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I was pretty excited to see the description for this graphic novel because it promised lots of queer representation and on-top of that, pansexual representation.  As someone who identifies as pansexual, I’m always looking for stories with positive rep in them and am so happy that we are seeing more and more all the time now.

Always Human is a very soft and sweet graphic novel.  There is no giant adventure or plot, it’s just a nice slice-of-life story.  It takes place in a futuristic Australia and now just about everyone can make modifications to themselves.  This includes instantly changing your hair style, face, clothes, etc.   It’s honestly cool as hell and I’d be modding myself out all the time.  Our two main characters, Suntai and Austen, meet by happenstance and are complete opposites and start up the cutest little sapphic romance ever.

always-human-1Suntai is drawn to Austen, at first by her cute looks and then completely fascinated when she realizes that Austen doesn’t use mods.  It turns out that Austen can not use mods because of a disability, which Suntai finds incredibly brave and inspiring and makes her like Austen all the more.  As someone who lives with chronic illness, I thought the author did a wonderful job handling the fact that Austen didn’t want to be called brave and didn’t want to feel like someone was interested in her because she was “different.”  Lots of people don’t realize how they might make a person with a disability feel by constantly telling them they are so brave for just existing basically and the reactions and actions of both characters felt very authentic and thoughtful to me.

I really did love Suntai’s and Austen’s romance, it wasn’t perfect but was very lovely and just nice to read.  It would be a perfect, safe book to read if I were feeling a little down and needed a good, queer, pick-me-up.  I know most people love Suntai more because she is the sweeter and more calm of the two and that is very endearing but I honestly can’t relate to her at all.  I have to say that I relate way more to the hot mess of emotions that is Austen.  No, she is not always nice or rational or logical but I feel that on so many levels, so she is my girl .

I would highly recommend this graphic novel to anyone that loves a sweet, slice-of-life story with so much amazing POC, disability and LGBT+ representation all the way through it.  If you aren’t a fan of sci-fi, no worries.  This is sci-fi light, meaning it’s mostly just the setting, there isn’t any crazy concepts or whatnot.  Just a sweet saphhic story.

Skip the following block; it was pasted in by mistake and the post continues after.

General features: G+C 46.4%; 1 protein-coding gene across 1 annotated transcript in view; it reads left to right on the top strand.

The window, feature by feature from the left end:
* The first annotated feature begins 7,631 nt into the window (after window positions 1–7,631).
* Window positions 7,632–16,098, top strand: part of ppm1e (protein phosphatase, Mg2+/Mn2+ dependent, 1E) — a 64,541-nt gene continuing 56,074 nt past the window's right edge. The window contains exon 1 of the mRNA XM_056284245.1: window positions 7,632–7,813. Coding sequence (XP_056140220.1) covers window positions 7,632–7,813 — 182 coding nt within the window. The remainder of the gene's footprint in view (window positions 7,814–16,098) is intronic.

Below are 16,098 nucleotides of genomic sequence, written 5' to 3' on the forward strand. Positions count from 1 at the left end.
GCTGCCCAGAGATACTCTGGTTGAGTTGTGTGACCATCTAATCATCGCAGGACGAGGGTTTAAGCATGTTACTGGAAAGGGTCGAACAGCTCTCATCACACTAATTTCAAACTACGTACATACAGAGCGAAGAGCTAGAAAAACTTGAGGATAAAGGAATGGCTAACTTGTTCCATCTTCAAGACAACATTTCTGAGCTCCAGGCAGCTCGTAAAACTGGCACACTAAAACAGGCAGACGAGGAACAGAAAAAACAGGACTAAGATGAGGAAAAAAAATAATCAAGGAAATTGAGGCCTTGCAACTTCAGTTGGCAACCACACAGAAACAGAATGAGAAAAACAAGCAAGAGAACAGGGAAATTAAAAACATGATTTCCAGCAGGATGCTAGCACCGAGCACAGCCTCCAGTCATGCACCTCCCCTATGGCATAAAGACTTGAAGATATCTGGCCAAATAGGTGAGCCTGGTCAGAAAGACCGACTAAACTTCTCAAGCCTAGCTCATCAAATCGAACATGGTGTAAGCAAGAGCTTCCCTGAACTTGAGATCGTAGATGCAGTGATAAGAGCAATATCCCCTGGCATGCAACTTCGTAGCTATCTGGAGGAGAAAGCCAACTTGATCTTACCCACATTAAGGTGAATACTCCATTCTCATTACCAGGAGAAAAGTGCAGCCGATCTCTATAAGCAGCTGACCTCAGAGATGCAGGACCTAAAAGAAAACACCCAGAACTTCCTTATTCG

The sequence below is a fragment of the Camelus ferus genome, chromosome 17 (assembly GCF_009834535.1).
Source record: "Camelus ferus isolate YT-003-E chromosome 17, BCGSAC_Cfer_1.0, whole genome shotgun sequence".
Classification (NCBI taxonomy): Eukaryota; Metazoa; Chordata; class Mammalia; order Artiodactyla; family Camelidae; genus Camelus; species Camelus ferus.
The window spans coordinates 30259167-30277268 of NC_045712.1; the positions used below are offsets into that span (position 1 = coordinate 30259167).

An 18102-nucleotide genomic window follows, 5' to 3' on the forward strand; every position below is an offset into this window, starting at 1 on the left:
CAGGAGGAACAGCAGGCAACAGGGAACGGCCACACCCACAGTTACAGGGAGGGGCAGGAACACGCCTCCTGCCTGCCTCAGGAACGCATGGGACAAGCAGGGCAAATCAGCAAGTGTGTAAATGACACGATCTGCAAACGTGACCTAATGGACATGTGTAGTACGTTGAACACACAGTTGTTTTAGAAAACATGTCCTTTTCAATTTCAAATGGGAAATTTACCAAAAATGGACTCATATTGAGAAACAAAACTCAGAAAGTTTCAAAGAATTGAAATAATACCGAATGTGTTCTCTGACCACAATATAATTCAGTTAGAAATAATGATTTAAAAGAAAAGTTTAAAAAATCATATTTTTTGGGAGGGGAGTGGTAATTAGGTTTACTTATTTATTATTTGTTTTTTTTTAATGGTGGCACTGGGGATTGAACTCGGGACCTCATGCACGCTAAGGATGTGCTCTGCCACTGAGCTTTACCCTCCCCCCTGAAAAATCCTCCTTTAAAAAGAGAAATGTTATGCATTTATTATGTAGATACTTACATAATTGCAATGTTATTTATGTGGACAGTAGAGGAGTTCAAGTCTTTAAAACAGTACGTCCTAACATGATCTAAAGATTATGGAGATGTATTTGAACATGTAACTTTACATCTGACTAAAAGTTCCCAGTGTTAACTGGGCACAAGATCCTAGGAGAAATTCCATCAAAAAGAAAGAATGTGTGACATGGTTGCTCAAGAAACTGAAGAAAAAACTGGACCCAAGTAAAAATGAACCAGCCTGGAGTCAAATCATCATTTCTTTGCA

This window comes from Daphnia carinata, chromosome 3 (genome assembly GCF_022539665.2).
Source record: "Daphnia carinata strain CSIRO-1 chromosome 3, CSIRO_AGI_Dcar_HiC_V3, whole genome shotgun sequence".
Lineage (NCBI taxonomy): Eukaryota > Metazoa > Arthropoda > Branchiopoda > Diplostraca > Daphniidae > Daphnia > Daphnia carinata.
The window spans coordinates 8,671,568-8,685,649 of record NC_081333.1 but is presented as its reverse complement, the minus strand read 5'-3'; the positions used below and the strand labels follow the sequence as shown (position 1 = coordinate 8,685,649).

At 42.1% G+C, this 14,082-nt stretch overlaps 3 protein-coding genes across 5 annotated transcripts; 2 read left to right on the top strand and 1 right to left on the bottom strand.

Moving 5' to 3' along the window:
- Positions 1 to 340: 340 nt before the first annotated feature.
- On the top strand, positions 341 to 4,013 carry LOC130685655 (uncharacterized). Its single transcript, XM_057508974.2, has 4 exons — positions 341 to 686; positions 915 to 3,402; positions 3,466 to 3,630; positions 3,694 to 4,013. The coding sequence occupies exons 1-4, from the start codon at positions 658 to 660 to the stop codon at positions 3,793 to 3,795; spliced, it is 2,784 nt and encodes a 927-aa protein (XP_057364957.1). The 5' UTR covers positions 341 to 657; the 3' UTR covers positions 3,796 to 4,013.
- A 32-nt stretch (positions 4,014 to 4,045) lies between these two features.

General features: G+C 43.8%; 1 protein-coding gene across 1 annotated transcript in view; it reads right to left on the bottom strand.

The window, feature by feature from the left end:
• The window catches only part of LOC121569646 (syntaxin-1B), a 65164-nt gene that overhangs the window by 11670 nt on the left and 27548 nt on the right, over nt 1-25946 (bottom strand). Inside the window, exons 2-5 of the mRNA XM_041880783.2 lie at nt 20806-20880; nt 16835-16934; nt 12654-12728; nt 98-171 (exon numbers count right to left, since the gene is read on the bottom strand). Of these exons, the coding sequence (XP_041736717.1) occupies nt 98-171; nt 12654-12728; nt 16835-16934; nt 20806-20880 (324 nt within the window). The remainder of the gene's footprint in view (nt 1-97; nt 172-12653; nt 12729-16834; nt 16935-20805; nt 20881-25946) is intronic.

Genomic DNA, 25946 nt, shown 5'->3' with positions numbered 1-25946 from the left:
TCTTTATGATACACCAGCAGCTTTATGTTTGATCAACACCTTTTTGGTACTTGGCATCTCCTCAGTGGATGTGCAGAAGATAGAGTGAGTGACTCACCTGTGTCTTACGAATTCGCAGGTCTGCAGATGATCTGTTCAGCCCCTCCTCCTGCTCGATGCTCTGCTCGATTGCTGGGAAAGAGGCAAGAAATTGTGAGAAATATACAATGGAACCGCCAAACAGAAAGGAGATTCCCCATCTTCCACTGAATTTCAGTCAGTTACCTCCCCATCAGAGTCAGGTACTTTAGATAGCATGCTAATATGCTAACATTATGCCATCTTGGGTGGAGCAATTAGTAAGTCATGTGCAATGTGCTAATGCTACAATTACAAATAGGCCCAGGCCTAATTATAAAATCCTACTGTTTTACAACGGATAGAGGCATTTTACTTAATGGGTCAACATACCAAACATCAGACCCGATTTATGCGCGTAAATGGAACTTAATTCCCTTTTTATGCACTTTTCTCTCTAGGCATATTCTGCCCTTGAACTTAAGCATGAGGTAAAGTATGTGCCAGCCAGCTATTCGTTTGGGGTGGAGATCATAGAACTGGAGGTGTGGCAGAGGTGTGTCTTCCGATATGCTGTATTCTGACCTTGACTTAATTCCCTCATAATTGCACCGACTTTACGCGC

Genre: YA Sci-Fi/LGBT+
Pages:  256
Publisher: Little Bee Books
Published: June 2nd 2020






First serialized on the popular app and website WebToon, Always Human ran from 2015-2017 and amassed over 76,000 unique subscribers during its run. Now reformatted for a print edition in sponsorship with GLAAD, Always Human is a beautifully drawn graphic novel about a developing relationship between two young women in a near-future, soft sci-fi setting. Always Human is drawn in a manga-influenced style and with an incredible color palette that leaps off the page!

In the near-future, people use technology to give the illusion of all kinds of body modifications—but some people have “Egan’s Syndrome,” a highly sensitive immune system that rejects these “mods” and are unable to use them. Those who are affected maintain a “natural” appearance, reliant on cosmetics and hair dye at most to help them play with their looks.

Sunati is attracted to Austen the first time she sees her and is drawn to what she assumes is Austen’s bravery and confidence to live life unmodded. When Sunati learns the truth, she’s still attracted to Austen and asks her on a date. Gradually, their relationship unfolds as they deal with friends, family, and the emotional conflicts that come with every romance. Together, they will learn and grow in a story that reminds us no matter how technology evolves, we will remain . . . always human.

Rendered in beautiful detail and an extraordinary color palette, Always Human is a sweet love story told in a gentle sci-fi setting by a queer woman cartoonist, Ari North.


Ari North is a queer cartoonist who believes an entertaining story should also be full of diversity and inclusion. As a writer, an artist, and a musician, she wrote, drew, and composed the music for Always Human, a complete romance/sci-fi webcomic about two queer girls navigating maturity and finding happiness. She’s currently working on a second webcomic, Aerial Magic, which is about the everyday lives of the witches who work at a broomstick repair shop. She lives in Australia with her husband.